White meat raises LDL cholesterol as much as red meat, finds APPROACH clinical trial
White meat raises LDL cholesterol as much as red meat, finds APPROACH clinical trial.
A new study has found that even saturated fats from white meat raise low-density lipoprotein cholesterol (LDL cholesterol) by the same amount as red meat. Going by the findings risks associated with high low-density lipoprotein cholesterol remain same irrespective of meat type.
Low-density cholesterol is termed as bad cholesterol and the popular belief is that consumption of red meat has worse outcomes compared to white meat such as poultry, on blood cholesterol levels.
The study has been published in the American Journal of Clinical Nutrition.
Consumption of red meat has become unpopular during the last few decades over concerns about its association with increased heart disease. Government dietary guidelines have encouraged the consumption of poultry as a healthier alternative to red meat.
But the results of APPROACH (Animal and Plant Protein and Cardiovascular Health) trial, were notable, as they indicated that restricting meat altogether, whether red or white, is more advisable for lowering blood cholesterol levels than previously thought. The study found that plant protein is the healthiest for blood cholesterol.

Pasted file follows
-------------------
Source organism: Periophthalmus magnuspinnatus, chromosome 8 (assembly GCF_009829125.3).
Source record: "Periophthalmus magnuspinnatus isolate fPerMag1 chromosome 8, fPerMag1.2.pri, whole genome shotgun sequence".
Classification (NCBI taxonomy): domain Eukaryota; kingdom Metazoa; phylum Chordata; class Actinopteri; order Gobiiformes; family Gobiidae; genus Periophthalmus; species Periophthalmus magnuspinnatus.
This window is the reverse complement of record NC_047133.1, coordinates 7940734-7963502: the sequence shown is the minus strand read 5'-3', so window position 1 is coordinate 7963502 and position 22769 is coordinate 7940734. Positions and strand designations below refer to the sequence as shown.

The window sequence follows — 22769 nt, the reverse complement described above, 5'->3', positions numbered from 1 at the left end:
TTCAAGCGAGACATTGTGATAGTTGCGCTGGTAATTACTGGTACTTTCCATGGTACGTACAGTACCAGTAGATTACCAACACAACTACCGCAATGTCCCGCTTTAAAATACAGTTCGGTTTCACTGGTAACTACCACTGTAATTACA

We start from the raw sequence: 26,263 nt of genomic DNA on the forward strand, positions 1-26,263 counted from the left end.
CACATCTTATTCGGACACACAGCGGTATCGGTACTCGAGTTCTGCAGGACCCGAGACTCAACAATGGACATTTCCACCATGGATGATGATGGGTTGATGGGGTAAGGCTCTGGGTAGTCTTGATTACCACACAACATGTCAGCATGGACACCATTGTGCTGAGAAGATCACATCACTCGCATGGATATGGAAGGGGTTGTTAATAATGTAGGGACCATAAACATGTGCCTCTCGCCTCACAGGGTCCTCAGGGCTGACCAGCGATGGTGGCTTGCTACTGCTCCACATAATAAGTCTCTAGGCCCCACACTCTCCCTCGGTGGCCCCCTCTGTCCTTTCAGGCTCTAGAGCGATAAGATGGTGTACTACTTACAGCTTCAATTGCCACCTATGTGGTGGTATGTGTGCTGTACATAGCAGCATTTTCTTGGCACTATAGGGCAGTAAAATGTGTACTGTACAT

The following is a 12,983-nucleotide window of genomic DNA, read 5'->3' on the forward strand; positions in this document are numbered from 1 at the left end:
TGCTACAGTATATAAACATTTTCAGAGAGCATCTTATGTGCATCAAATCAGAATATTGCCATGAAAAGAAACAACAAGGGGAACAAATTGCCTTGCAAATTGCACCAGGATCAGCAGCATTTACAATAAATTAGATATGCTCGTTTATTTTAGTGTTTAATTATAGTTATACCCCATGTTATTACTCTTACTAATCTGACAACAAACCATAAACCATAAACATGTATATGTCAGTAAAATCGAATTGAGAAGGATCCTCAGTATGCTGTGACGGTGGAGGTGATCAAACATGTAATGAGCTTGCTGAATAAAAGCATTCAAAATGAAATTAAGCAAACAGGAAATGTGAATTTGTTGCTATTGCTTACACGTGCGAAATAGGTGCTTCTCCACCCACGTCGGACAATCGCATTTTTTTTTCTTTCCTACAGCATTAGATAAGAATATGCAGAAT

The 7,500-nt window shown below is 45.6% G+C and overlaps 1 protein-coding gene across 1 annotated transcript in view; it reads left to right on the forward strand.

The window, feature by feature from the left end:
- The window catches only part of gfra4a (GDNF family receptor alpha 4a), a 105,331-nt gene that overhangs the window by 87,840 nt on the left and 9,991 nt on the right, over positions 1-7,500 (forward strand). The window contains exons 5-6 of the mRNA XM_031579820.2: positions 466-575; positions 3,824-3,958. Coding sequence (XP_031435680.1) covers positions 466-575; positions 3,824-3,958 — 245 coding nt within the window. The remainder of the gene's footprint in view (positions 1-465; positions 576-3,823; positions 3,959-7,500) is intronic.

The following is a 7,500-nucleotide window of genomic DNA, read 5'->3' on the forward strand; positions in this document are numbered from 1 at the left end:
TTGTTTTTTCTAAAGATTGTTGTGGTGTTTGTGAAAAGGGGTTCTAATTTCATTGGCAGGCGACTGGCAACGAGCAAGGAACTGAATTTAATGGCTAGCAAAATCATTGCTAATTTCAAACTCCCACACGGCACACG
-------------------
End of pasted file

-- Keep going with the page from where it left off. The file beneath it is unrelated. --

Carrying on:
The study, led by scientists at Children's Hospital Oakland Research Institute (CHORI) -- the research arm of UCSF Benioff Children's Hospital Oakland -- surprised the researchers with the discovery that consuming high levels of red meat or white poultry resulted in higher blood cholesterol levels than consuming a comparable amount of plant proteins. Moreover, this effect was observed whether or not the diet contained high levels of saturated fat, which increased blood cholesterol to the same extent with all three protein sources.
When we planned this study, we expected red meat to have a more adverse effect on blood cholesterol levels than white meat, but we were surprised that this was not the case -- their effects on cholesterol are identical when saturated fat levels are equivalent," said the study senior author Ronald Krauss, M.D., senior scientist and director of Atherosclerosis Research at CHORI.
Krauss, who is also a UCSF professor of medicine, noted that the meats studied did not include grass-fed beef or processed products such as bacon or sausage; nor did it include fish.
This study also found that consuming high amounts of saturated fat increased concentrations of large cholesterol-enriched LDL particles, which have a weaker connection to cardiovascular disease than smaller LDL particles.
But there had been no comprehensive comparison of the effects of red meat, white meat and nonmeat proteins on blood cholesterol until now, Krauss said. Nonmeat proteins such as vegetables, dairy, and legumes, such as beans, show the best cholesterol benefit, he said.
"Our results indicate that current advice to restrict red meat and not white meat should not be based only on their effects on blood cholesterol," Krauss said. "Indeed, other effects of red meat consumption could contribute to heart disease, and these effects should be explored in more detail in an effort to improve health."